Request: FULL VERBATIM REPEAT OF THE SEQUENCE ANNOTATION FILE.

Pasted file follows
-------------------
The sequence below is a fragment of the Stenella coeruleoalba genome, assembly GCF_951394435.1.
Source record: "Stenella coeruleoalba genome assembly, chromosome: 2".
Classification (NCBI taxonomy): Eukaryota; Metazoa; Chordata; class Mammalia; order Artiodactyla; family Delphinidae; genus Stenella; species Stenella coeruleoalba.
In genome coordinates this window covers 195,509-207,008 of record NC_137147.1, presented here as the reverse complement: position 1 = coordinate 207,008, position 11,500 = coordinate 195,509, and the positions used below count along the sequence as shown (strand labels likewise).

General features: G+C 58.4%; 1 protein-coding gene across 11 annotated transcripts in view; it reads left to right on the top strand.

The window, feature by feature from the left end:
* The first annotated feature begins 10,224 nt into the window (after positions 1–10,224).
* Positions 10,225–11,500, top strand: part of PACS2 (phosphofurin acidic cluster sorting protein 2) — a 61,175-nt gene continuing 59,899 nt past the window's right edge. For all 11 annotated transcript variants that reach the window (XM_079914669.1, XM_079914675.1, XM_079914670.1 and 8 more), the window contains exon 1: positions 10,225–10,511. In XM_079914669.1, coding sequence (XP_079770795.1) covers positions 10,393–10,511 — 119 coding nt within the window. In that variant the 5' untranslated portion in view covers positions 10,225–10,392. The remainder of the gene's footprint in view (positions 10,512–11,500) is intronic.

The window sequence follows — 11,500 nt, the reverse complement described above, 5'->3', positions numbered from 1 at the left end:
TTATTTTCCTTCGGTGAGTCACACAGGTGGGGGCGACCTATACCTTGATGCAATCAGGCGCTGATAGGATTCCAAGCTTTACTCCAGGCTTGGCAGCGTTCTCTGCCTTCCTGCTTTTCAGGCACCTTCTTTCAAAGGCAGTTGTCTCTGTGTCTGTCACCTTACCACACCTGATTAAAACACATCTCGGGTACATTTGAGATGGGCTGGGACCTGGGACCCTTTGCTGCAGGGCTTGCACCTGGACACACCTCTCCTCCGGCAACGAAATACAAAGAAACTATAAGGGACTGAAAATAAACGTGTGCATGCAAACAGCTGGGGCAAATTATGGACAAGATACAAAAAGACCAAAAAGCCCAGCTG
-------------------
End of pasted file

The sequence below is a fragment of the Stenella coeruleoalba genome, assembly GCF_951394435.1.
Source record: "Stenella coeruleoalba genome assembly, chromosome: 2".
Classification (NCBI taxonomy): Eukaryota; Metazoa; Chordata; class Mammalia; order Artiodactyla; family Delphinidae; genus Stenella; species Stenella coeruleoalba.
In genome coordinates this window covers 195,509-207,008 of record NC_137147.1, presented here as the reverse complement: position 1 = coordinate 207,008, position 11,500 = coordinate 195,509, and the positions used below count along the sequence as shown (strand labels likewise).

General features: G+C 58.4%; 1 protein-coding gene across 11 annotated transcripts in view; it reads left to right on the top strand.

The window, feature by feature from the left end:
* The first annotated feature begins 10,224 nt into the window (after positions 1–10,224).
* Positions 10,225–11,500, top strand: part of PACS2 (phosphofurin acidic cluster sorting protein 2) — a 61,175-nt gene continuing 59,899 nt past the window's right edge. For all 11 annotated transcript variants that reach the window (XM_079914669.1, XM_079914675.1, XM_079914670.1 and 8 more), the window contains exon 1: positions 10,225–10,511. In XM_079914669.1, coding sequence (XP_079770795.1) covers positions 10,393–10,511 — 119 coding nt within the window. In that variant the 5' untranslated portion in view covers positions 10,225–10,392. The remainder of the gene's footprint in view (positions 10,512–11,500) is intronic.

The window sequence follows — 11,500 nt, the reverse complement described above, 5'->3', positions numbered from 1 at the left end:
TTATTTTCCTTCGGTGAGTCACACAGGTGGGGGCGACCTATACCTTGATGCAATCAGGCGCTGATAGGATTCCAAGCTTTACTCCAGGCTTGGCAGCGTTCTCTGCCTTCCTGCTTTTCAGGCACCTTCTTTCAAAGGCAGTTGTCTCTGTGTCTGTCACCTTACCACACCTGATTAAAACACATCTCGGGTACATTTGAGATGGGCTGGGACCTGGGACCCTTTGCTGCAGGGCTTGCACCTGGACACACCTCTCCTCCGGCAACGAAATACAAAGAAACTATAAGGGACTGAAAATAAACGTGTGCATGCAAACAGCTGGGGCAAATTATGGACAAGATACAAAAAGACCAAAAAGCCCAGCTG